Methane (CH4) is not a significant GHG for UK agricultural soils, where the UK is more of a sink due to the action of soil bacteria converting the methane into more complex soil carbohydrates. Deciduous woodland with a relatively high pH soils has been shown to have the highest rates of methane uptake in the UK along with wetland areas. The influence of different plant species on this uptake of methane in wetland areas can be read here. Overall, it was found that where soil organic carbon measurements where high, methane emissions were low. Therefore suggesting that plant species and their density can influence methane emission from wetlands, and should be considered when developing climate change mitigation policies and plans.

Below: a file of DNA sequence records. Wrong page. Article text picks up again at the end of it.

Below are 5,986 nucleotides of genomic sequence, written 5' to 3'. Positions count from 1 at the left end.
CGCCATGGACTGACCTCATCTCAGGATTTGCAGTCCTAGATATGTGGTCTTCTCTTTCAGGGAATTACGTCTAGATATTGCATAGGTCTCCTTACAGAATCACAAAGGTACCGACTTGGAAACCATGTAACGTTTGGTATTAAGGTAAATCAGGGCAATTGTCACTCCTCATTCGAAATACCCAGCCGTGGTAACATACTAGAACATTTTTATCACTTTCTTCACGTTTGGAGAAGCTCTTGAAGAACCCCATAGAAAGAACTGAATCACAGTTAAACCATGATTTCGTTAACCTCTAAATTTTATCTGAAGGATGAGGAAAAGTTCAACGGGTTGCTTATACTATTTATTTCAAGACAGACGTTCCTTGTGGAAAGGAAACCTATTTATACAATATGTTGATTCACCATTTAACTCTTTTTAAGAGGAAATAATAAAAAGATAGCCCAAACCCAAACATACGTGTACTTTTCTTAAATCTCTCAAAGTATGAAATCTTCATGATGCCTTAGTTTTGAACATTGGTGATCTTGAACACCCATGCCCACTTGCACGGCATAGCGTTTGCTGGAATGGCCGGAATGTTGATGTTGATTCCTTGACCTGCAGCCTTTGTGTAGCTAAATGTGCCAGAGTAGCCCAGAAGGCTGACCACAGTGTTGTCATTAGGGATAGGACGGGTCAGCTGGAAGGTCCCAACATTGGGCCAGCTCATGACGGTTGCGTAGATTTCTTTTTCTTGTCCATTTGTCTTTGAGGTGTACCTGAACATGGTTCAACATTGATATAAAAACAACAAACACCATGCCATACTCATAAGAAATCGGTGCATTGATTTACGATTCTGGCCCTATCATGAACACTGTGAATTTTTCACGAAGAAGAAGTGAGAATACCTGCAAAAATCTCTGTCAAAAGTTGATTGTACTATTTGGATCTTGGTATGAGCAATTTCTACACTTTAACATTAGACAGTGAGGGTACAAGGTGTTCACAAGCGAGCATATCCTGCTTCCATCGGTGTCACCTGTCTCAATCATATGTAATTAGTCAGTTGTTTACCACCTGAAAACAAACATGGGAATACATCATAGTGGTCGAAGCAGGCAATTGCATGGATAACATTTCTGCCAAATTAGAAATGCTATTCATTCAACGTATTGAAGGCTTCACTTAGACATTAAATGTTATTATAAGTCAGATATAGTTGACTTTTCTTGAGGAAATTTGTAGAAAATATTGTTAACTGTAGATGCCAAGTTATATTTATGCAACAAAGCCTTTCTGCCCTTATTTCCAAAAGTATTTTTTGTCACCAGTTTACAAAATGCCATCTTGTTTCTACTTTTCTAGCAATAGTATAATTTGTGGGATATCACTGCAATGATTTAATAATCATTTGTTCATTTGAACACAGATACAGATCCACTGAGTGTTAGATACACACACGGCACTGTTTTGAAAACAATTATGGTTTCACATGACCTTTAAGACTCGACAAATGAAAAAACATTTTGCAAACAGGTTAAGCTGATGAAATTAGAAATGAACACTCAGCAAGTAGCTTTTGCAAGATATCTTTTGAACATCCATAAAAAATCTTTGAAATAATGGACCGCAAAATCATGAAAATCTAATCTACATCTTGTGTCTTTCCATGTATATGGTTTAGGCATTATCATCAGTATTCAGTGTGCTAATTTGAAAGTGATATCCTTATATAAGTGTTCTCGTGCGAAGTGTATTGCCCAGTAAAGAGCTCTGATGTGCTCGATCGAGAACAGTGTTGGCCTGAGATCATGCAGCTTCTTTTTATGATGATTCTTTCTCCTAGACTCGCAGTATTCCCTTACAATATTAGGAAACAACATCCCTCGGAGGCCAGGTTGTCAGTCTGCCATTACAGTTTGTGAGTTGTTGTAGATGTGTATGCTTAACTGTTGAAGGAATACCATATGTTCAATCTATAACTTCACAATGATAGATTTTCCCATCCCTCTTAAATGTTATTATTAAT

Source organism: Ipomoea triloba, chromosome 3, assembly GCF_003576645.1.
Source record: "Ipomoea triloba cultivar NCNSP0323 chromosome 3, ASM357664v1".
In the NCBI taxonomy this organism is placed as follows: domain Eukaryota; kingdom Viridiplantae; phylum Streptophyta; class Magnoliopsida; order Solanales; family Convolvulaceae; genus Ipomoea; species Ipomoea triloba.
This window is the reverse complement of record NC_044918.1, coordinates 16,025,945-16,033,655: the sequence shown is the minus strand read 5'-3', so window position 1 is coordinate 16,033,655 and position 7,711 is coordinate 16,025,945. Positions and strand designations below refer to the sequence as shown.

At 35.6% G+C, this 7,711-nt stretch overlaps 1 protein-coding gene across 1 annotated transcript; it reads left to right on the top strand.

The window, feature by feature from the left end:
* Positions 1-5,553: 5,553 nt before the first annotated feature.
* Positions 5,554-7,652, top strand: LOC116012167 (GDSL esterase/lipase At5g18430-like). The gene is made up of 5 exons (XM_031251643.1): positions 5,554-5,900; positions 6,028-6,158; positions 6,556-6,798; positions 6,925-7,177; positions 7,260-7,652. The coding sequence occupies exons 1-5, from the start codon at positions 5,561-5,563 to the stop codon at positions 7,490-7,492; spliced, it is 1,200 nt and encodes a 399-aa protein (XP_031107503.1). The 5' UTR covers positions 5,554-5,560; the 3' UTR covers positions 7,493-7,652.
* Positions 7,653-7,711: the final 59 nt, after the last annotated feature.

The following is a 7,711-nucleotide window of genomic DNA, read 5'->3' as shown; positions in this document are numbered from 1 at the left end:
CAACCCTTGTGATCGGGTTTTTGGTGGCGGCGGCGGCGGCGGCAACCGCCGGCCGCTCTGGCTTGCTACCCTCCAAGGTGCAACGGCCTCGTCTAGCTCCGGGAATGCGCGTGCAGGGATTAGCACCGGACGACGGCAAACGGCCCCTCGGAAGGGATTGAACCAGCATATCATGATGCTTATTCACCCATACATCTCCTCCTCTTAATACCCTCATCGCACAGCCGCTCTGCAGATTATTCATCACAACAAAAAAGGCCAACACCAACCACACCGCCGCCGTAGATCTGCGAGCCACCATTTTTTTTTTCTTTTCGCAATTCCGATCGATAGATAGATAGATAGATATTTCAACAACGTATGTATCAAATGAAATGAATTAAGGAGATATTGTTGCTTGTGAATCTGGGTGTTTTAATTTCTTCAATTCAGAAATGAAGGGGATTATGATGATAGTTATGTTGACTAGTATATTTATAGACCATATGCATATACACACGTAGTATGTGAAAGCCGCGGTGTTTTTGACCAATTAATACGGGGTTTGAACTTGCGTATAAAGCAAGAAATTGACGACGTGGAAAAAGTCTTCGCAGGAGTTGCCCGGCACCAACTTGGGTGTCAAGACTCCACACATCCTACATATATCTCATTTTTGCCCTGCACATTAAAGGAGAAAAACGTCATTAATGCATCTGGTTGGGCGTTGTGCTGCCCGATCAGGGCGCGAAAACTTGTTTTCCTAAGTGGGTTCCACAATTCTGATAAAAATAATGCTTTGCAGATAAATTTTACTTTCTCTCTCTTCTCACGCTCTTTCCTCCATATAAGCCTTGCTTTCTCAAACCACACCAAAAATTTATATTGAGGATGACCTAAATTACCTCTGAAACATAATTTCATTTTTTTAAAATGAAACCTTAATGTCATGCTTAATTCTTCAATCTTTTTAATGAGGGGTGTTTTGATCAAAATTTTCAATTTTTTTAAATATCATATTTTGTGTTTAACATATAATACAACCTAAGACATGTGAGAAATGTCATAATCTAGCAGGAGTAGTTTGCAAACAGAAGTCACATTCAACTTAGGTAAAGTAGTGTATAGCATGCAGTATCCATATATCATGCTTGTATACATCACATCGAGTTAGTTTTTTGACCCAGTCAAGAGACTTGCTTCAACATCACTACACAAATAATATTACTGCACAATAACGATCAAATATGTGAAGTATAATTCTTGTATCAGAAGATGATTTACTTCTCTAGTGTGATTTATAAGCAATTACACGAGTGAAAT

Soils which have had regular fertilizer additions or have high ammonium content have been shown to have much smaller populations of methanotrophic bacteria (those bacterial populations that remove methane) and are therefore not very effective methane sinks; while soils which have organic manures added to them have been shown to have higher than average populations of methanotrophic bacterial populations.
The main source of methane is from livestock – see the Livestock & Dairy section of the Toolkit for more information on reducing these emissions.